Some people aren't going to like this at all. "The Tyranny of Emotion" (Mic'd Up, January 29, 2016) includes a discussion with Michael Hichborn of the Lepanto Institute about the Alpha program being implemented in many places and notably in Detroit; and Dr. Jay Boyd, who offers an in-depth discussion of Sherry Waddell's Forming Intentional Disciples with some cautions.
The upshot seems concisely expressed in the question: why are Catholics embracing these 'watered-down' and 'protestantized' sorts of programs when excellent Catholic alternatives exist, such as Servant of God, Fr. John Hardon's Marian Catechist Apostolate, now under the sponsorship of Cardinal Burke? Not to mention all the hazards of emotionally-charged low-information evangelization with potentially misleading components. Food for thought. One can hardly say "food for feeling," can we!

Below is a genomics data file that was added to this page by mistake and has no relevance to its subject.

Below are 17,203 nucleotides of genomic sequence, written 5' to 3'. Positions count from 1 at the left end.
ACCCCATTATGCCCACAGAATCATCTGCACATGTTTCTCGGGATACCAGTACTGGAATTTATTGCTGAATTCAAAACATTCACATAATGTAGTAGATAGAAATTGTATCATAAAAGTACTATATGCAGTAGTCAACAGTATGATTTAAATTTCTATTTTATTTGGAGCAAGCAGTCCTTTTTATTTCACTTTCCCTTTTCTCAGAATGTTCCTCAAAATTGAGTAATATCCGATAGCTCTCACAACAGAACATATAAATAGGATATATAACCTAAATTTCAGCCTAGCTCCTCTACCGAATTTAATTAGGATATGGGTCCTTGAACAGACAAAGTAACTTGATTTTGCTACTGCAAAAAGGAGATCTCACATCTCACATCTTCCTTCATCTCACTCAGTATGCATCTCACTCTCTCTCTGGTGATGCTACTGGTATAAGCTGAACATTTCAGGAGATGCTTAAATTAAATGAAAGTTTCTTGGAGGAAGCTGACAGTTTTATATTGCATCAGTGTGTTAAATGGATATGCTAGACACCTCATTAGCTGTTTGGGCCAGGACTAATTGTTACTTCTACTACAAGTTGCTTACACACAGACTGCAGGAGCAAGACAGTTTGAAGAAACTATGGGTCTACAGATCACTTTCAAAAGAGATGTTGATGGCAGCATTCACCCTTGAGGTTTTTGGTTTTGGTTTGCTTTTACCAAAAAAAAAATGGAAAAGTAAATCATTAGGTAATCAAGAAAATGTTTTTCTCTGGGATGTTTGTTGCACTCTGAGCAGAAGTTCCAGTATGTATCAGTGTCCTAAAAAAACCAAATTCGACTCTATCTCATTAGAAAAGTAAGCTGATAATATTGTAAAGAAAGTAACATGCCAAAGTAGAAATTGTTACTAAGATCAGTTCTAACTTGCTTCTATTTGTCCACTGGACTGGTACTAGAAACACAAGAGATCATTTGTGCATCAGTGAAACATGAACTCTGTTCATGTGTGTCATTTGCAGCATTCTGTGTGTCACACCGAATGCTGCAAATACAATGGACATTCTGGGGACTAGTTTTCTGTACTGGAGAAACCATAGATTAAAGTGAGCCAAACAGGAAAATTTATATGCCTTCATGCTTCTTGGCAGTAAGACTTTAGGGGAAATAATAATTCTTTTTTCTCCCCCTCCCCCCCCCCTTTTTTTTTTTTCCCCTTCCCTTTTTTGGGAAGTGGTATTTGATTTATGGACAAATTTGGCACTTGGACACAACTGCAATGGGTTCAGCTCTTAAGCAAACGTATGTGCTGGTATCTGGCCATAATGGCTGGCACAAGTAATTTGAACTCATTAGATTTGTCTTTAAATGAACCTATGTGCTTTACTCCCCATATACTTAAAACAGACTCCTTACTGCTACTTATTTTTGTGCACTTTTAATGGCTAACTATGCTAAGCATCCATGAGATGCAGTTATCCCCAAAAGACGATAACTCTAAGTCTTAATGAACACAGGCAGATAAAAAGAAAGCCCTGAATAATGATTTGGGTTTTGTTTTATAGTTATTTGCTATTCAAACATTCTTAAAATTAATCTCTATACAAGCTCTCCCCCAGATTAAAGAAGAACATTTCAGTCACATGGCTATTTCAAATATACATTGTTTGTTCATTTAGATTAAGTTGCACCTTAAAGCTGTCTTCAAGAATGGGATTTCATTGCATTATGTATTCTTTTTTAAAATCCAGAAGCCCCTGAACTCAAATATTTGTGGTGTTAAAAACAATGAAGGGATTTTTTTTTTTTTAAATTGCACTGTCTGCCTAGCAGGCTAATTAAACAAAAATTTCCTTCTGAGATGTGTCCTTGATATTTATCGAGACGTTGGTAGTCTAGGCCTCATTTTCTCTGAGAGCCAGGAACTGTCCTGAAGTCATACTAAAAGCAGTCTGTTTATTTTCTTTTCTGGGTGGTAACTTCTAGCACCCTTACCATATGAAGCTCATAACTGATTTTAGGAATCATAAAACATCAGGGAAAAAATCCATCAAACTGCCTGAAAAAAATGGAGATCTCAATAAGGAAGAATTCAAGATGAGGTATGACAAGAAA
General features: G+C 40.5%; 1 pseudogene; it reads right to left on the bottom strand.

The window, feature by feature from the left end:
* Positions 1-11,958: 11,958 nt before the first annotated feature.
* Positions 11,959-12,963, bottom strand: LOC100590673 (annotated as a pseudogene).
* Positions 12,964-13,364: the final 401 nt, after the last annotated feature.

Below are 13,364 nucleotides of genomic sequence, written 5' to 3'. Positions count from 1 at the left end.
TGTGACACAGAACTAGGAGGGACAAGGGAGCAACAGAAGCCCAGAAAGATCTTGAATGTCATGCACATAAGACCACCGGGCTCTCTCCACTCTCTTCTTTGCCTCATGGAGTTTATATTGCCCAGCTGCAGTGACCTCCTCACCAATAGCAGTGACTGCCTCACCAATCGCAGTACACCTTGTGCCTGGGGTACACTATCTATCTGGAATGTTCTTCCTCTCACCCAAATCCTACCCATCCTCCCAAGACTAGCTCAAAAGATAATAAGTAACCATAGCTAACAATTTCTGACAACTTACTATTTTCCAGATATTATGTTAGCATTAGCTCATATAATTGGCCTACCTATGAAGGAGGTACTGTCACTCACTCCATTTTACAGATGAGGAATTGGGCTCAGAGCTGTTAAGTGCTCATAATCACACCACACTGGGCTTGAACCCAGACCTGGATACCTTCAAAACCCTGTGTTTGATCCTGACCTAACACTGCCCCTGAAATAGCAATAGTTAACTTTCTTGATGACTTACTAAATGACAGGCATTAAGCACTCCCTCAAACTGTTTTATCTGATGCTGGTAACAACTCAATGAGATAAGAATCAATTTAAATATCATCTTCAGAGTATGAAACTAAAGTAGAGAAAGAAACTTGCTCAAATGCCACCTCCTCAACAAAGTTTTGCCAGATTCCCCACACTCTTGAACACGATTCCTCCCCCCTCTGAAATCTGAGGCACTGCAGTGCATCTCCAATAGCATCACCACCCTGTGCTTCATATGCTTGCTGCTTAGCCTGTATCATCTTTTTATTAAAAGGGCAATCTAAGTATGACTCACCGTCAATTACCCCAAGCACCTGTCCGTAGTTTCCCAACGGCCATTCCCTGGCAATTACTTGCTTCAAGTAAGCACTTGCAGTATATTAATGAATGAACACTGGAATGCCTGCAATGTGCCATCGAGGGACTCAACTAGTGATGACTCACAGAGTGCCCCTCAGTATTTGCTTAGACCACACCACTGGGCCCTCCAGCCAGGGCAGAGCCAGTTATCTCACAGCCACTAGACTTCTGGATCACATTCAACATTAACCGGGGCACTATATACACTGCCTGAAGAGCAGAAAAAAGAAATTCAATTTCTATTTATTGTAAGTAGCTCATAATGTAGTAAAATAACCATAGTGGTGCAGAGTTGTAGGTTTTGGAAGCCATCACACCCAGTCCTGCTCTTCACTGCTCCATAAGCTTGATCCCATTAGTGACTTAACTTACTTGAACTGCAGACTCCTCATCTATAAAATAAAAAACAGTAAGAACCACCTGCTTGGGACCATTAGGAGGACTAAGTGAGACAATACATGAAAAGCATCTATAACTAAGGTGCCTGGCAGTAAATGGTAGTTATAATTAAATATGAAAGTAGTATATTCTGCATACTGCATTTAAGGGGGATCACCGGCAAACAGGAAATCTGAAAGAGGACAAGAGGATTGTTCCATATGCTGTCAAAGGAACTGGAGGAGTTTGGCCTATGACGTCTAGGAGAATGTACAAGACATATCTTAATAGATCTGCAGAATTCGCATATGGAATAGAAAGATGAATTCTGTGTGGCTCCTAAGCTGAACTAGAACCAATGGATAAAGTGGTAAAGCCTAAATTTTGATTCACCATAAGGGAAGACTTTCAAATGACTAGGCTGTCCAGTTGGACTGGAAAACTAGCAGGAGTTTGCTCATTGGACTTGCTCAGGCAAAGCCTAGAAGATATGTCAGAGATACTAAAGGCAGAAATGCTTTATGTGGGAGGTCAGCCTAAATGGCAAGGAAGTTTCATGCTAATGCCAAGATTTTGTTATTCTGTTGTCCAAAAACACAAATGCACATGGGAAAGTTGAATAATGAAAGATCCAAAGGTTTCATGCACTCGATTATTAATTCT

Update: William J. Cork, D.Min., "Is ALPHA for Catholics??," offers a fairly detailed outline and critique of Alpha, arguing that it promotes (a) an individualistic Christianity, (b) a congregationalist ecclesiology, (c) an evangelical perspective on the sacraments, as well as (d) a charismatic agenda. The author concludes:
Despite the commendable intent of Alpha to evangelize the unchurched by facilitating an initial encounter with Jesus Christ, we must conclude that even with a Catholic supplement, it remains deficient, and cannot be recommended for Catholic use. Alpha does not fulfill the expectations for Catholic catechesis and evangelization, and presents what Catholics must see as an impoverished and distorted Gospel. It is not "basic Christianity," but is Charismatic Protestantism. To tack Catholic elements to be tacked onto the end, especially issues of Church and Sacrament, denies the integral nature of Christian revelation.